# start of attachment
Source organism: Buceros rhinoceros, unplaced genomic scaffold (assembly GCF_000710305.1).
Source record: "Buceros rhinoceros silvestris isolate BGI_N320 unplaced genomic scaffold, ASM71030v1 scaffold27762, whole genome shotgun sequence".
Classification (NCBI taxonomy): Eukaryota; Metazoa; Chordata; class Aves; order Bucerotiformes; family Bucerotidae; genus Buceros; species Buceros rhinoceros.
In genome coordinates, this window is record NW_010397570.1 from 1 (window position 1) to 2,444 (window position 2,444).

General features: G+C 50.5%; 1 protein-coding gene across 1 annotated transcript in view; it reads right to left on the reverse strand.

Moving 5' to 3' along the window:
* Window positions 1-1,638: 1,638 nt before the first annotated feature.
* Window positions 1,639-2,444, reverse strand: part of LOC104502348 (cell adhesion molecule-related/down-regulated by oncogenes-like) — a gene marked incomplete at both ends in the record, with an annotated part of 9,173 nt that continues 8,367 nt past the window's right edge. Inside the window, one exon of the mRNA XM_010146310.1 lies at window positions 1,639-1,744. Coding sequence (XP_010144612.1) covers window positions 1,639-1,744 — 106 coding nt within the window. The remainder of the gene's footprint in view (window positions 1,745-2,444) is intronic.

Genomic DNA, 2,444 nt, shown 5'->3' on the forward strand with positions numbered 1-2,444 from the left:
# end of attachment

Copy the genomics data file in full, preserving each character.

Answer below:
Source organism: Buceros rhinoceros, unplaced genomic scaffold (assembly GCF_000710305.1).
Source record: "Buceros rhinoceros silvestris isolate BGI_N320 unplaced genomic scaffold, ASM71030v1 scaffold27762, whole genome shotgun sequence".
Classification (NCBI taxonomy): Eukaryota; Metazoa; Chordata; class Aves; order Bucerotiformes; family Bucerotidae; genus Buceros; species Buceros rhinoceros.
In genome coordinates, this window is record NW_010397570.1 from 1 (window position 1) to 2,444 (window position 2,444).

General features: G+C 50.5%; 1 protein-coding gene across 1 annotated transcript in view; it reads right to left on the reverse strand.

Moving 5' to 3' along the window:
* Window positions 1-1,638: 1,638 nt before the first annotated feature.
* Window positions 1,639-2,444, reverse strand: part of LOC104502348 (cell adhesion molecule-related/down-regulated by oncogenes-like) — a gene marked incomplete at both ends in the record, with an annotated part of 9,173 nt that continues 8,367 nt past the window's right edge. Inside the window, one exon of the mRNA XM_010146310.1 lies at window positions 1,639-1,744. Coding sequence (XP_010144612.1) covers window positions 1,639-1,744 — 106 coding nt within the window. The remainder of the gene's footprint in view (window positions 1,745-2,444) is intronic.

Genomic DNA, 2,444 nt, shown 5'->3' on the forward strand with positions numbered 1-2,444 from the left: